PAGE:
Did Gustav Damage The Cotton Crop?

LEACHVILLE (KAIT)  If you drive around Leachville you will notice acre upon acre of cotton. Cotton that is nearing harvest.

But have the recent rains hurt this years harvest?

Up until gustav rolled ashore it's been pretty dry for the cotton belt.

For Ronnie Kennett the land manager for the Adams Land Company in Leachville the dry weather really hasn't been a large problem.

Kennett, "We can pretty well do about 80 to 85 percent of our ground can be irrigated and that's been our salvation."

Harvest is just around the corner. In fact these modules are the first of the dry land cotton crop.

Kennett, "They'll start defoliating some of the earliest planted irrigated cotton so were just about there, just about ready."

In fact if you look close you can see the bolls are opening up.

But with the recent rains from Hurricane Gustav is the crop damaged?

Kennett, "It always hurts a little if there is very much open. Thank goodness our good crop, the irrigated crop is not open real well yet. So we dodged that bullet but on the dry land cotton it's gonna hurt."

Kennett says the rain this past week really hasn't hurt the cotton but as they get ready to defoliate and get ready to harvest, any more rain falling could do some real damage.

At the compress  3 modules sit where soon thousands will join them. At the Jackson farm the pickers stand ready like racehorses waiting for the bell.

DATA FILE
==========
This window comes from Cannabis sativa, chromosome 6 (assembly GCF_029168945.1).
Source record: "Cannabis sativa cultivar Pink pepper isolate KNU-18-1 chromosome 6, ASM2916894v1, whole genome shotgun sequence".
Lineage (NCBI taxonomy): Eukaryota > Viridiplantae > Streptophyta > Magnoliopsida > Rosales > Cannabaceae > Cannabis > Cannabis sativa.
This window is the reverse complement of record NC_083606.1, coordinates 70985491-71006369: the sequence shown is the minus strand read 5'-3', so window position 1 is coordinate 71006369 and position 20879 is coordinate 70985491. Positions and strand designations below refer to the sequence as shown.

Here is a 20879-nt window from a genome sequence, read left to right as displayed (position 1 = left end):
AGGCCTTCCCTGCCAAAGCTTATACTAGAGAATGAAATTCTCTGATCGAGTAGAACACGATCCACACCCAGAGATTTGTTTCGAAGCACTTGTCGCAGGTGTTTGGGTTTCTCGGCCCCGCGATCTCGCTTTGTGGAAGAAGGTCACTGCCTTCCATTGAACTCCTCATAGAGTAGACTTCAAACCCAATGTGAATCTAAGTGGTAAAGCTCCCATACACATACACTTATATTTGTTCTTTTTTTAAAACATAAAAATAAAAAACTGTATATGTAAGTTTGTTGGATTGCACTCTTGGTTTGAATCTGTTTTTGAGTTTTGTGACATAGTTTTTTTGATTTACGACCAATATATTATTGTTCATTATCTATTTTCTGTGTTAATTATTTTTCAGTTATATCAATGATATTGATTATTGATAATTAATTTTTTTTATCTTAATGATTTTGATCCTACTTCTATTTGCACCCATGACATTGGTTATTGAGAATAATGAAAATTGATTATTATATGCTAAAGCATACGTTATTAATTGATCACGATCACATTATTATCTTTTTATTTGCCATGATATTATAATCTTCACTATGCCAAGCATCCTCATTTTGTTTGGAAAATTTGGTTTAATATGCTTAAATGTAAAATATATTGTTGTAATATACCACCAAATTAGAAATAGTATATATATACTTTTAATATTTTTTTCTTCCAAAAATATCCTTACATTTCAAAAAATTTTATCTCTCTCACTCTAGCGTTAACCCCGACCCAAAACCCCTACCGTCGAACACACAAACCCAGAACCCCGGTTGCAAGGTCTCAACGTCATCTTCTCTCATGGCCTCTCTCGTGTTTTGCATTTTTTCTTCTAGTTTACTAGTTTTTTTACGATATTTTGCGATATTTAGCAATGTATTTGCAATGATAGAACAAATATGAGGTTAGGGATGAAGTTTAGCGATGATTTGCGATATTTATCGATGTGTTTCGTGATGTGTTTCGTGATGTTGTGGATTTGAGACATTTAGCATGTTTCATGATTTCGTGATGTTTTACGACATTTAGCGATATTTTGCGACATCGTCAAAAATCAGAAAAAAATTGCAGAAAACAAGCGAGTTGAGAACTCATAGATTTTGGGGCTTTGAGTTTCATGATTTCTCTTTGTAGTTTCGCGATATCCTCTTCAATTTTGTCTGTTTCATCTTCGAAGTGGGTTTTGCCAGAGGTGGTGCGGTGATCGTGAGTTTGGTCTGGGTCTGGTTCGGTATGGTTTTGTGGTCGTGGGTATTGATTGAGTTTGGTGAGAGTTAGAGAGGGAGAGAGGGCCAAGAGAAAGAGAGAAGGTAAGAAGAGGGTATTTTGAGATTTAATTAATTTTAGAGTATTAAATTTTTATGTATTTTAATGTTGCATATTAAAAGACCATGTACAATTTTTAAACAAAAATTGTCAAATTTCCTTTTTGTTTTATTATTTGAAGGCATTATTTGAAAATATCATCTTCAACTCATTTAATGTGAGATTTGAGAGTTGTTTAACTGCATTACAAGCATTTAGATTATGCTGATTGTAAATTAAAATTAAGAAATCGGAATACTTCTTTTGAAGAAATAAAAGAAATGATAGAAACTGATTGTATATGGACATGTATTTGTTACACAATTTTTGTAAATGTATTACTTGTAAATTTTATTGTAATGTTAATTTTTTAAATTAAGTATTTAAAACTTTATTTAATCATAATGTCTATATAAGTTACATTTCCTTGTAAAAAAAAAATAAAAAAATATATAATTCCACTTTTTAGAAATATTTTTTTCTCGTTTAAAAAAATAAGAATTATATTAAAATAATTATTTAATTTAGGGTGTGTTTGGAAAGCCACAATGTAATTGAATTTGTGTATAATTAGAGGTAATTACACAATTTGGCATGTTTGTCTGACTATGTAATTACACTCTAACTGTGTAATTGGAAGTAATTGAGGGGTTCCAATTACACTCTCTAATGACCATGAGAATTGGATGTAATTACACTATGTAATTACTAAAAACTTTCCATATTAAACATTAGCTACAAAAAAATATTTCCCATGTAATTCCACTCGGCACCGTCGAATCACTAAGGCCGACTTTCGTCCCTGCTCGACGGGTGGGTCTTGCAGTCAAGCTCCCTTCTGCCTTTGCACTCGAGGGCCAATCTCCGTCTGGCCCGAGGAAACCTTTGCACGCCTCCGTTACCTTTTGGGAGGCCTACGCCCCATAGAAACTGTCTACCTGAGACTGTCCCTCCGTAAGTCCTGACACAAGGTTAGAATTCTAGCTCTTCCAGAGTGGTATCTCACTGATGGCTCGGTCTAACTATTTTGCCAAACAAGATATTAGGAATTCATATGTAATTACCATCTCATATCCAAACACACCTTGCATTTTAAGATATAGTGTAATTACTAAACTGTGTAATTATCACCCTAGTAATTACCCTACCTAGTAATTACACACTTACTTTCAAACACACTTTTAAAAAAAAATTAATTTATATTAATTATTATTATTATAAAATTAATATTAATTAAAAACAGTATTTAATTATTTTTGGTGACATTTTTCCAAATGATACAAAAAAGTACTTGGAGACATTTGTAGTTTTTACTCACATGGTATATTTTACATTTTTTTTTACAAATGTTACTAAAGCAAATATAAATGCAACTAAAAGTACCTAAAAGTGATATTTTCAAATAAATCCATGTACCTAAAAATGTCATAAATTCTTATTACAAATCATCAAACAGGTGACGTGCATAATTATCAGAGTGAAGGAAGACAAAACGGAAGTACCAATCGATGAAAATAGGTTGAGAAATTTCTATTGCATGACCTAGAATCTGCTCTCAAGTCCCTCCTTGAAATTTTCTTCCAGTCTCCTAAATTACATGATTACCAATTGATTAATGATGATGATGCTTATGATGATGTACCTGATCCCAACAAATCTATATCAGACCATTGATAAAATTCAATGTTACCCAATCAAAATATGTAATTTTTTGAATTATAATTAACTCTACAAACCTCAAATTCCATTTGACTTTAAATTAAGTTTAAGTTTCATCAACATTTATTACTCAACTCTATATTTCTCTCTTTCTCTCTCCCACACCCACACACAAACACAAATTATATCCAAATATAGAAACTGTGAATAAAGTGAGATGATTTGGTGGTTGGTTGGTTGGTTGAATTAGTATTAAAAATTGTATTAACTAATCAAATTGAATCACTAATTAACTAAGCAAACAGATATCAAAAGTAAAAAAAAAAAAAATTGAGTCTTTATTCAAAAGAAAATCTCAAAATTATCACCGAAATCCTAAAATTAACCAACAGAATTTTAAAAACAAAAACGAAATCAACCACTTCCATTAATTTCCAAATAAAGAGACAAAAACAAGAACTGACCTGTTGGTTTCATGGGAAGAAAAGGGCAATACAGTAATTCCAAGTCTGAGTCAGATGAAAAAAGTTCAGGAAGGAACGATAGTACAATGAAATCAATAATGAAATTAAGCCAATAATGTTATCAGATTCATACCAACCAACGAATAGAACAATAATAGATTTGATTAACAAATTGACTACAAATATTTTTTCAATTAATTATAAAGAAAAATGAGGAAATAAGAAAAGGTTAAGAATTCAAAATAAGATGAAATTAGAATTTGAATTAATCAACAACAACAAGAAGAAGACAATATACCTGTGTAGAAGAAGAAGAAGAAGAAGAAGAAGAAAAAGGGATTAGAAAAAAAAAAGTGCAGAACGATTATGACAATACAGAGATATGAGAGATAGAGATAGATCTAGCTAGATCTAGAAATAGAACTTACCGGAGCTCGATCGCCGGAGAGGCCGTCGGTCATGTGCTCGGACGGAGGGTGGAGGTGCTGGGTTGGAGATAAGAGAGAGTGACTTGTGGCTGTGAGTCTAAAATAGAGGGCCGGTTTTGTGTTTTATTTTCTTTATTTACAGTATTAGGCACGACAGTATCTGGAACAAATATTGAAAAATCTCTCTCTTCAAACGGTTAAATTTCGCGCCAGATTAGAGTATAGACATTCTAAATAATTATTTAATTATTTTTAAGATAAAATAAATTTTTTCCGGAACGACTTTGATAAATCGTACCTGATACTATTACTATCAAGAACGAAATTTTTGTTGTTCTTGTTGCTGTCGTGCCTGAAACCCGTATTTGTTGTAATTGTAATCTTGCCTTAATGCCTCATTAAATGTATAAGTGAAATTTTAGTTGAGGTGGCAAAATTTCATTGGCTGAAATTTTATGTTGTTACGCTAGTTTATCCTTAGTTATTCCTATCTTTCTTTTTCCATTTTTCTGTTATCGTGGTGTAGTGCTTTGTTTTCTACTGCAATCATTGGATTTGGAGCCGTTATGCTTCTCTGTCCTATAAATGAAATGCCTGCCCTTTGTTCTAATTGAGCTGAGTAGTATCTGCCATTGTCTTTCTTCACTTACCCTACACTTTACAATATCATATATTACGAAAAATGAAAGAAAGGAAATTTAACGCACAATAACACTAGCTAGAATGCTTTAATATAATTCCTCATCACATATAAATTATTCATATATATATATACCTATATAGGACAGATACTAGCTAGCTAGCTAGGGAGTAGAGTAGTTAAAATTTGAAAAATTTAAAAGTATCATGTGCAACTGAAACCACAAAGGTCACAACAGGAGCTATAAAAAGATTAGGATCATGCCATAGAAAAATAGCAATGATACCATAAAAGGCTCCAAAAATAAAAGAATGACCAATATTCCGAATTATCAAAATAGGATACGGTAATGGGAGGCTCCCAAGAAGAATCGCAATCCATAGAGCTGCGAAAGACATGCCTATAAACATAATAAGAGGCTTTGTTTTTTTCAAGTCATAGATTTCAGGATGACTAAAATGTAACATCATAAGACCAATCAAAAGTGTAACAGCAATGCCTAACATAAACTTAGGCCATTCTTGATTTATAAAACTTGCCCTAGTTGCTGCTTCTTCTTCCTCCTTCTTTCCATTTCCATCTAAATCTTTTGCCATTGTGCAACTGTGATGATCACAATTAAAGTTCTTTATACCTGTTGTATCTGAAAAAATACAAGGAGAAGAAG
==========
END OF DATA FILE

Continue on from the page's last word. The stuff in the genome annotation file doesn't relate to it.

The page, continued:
Technology has changed the face of cotton farming just compare a 40's model picker with the pickers of today and by the use of chemicals farmers have more control over the harvest process.

Kennett, "They will defoliate and let all that leaf drop and they will put a boll opener which enhances the quickness of that boll opening."

Harvesting can begin about ten days after all the final chemicals are applied. But even with all the technology mother nature can still have the final say.

Kennett, "These guys (farmers)  are good at what they do but when the weather injects itself into the picture there is nothing they can do about that."

According to Ryan Vaughn the Leachville area has received about 1 inch of rain in the past few days. It should dry up soon for the harvest which will get into full swing around the end of September.